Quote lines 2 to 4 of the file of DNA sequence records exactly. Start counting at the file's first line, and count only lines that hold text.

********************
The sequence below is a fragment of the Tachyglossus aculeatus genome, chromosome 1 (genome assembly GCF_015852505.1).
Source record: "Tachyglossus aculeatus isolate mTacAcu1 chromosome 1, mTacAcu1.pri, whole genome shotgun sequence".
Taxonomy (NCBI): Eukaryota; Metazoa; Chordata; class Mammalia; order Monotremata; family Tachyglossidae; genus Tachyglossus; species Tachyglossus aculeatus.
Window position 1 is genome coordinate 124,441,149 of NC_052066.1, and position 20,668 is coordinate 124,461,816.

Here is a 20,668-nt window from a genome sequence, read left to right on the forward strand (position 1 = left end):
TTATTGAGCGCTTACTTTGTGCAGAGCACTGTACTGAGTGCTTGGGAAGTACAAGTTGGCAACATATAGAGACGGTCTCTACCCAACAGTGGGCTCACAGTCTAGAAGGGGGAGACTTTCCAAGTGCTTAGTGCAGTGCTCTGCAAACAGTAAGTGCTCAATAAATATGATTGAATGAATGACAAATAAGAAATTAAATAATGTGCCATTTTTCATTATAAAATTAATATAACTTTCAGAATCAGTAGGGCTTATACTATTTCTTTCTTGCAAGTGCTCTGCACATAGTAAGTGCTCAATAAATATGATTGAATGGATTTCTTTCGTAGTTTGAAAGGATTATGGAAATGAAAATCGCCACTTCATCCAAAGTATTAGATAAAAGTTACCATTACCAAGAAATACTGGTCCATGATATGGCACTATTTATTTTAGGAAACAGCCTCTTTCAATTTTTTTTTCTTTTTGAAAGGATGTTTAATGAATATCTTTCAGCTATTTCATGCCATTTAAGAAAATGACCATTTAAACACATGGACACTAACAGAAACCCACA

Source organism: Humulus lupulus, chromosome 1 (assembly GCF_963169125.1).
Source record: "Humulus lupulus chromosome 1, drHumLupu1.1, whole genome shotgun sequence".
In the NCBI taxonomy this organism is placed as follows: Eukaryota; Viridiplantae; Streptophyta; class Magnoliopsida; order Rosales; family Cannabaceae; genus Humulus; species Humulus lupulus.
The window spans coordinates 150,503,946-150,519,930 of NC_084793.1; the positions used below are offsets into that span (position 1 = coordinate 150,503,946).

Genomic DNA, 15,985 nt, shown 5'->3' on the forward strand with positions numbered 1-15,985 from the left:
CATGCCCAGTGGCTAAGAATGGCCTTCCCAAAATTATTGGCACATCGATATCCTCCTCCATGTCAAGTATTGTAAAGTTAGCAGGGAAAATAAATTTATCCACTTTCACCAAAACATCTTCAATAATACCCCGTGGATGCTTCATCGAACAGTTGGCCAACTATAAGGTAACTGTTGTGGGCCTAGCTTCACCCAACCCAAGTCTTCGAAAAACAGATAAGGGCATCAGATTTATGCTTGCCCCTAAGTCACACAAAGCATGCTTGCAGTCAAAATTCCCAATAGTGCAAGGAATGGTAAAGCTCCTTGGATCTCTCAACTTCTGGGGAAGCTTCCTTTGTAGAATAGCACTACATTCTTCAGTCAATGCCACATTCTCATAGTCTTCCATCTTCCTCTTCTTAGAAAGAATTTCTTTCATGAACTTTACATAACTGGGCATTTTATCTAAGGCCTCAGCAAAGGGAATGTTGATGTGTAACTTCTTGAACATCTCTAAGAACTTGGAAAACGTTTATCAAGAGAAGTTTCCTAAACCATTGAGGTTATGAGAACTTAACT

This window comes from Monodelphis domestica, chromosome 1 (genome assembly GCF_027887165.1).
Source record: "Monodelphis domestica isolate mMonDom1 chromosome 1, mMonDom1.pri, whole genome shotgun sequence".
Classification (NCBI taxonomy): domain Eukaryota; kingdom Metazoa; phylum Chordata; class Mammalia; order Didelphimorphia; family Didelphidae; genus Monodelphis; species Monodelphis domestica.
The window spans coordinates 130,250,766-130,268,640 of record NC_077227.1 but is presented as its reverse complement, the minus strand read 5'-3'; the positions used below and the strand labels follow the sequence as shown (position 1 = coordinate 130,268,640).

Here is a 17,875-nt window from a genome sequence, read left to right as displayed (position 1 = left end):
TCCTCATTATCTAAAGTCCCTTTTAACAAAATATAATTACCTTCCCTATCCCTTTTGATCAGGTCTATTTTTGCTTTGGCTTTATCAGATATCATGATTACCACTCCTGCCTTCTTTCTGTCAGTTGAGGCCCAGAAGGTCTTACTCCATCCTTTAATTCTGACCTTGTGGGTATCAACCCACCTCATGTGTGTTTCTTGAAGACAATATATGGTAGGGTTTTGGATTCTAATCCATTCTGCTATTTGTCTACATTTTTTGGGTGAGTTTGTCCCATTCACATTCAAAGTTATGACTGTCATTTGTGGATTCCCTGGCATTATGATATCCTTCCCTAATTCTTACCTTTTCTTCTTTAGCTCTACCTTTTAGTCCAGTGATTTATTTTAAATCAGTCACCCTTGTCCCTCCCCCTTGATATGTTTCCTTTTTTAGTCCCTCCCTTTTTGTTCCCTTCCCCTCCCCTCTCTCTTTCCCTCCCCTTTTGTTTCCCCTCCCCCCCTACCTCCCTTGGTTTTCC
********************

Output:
Source record: "Tachyglossus aculeatus isolate mTacAcu1 chromosome 1, mTacAcu1.pri, whole genome shotgun sequence".
Taxonomy (NCBI): Eukaryota; Metazoa; Chordata; class Mammalia; order Monotremata; family Tachyglossidae; genus Tachyglossus; species Tachyglossus aculeatus.
Window position 1 is genome coordinate 124,441,149 of NC_052066.1, and position 20,668 is coordinate 124,461,816.